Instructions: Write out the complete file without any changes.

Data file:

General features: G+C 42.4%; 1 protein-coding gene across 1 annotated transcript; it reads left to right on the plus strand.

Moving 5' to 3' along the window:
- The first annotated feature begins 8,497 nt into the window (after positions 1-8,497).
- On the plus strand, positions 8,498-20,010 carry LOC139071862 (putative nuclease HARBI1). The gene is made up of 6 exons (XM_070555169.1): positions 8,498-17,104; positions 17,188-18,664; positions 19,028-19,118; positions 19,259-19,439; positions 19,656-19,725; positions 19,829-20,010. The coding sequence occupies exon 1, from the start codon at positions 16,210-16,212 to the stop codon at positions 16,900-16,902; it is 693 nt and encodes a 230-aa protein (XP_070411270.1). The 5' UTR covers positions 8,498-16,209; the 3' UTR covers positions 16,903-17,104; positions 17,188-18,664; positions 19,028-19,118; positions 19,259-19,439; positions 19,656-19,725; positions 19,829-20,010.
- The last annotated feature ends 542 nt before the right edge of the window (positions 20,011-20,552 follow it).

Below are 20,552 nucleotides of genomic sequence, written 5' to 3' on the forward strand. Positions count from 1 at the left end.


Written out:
General features: G+C 42.4%; 1 protein-coding gene across 1 annotated transcript; it reads left to right on the plus strand.

Moving 5' to 3' along the window:
- The first annotated feature begins 8,497 nt into the window (after positions 1-8,497).
- On the plus strand, positions 8,498-20,010 carry LOC139071862 (putative nuclease HARBI1). The gene is made up of 6 exons (XM_070555169.1): positions 8,498-17,104; positions 17,188-18,664; positions 19,028-19,118; positions 19,259-19,439; positions 19,656-19,725; positions 19,829-20,010. The coding sequence occupies exon 1, from the start codon at positions 16,210-16,212 to the stop codon at positions 16,900-16,902; it is 693 nt and encodes a 230-aa protein (XP_070411270.1). The 5' UTR covers positions 8,498-16,209; the 3' UTR covers positions 16,903-17,104; positions 17,188-18,664; positions 19,028-19,118; positions 19,259-19,439; positions 19,656-19,725; positions 19,829-20,010.
- The last annotated feature ends 542 nt before the right edge of the window (positions 20,011-20,552 follow it).

Below are 20,552 nucleotides of genomic sequence, written 5' to 3' on the forward strand. Positions count from 1 at the left end.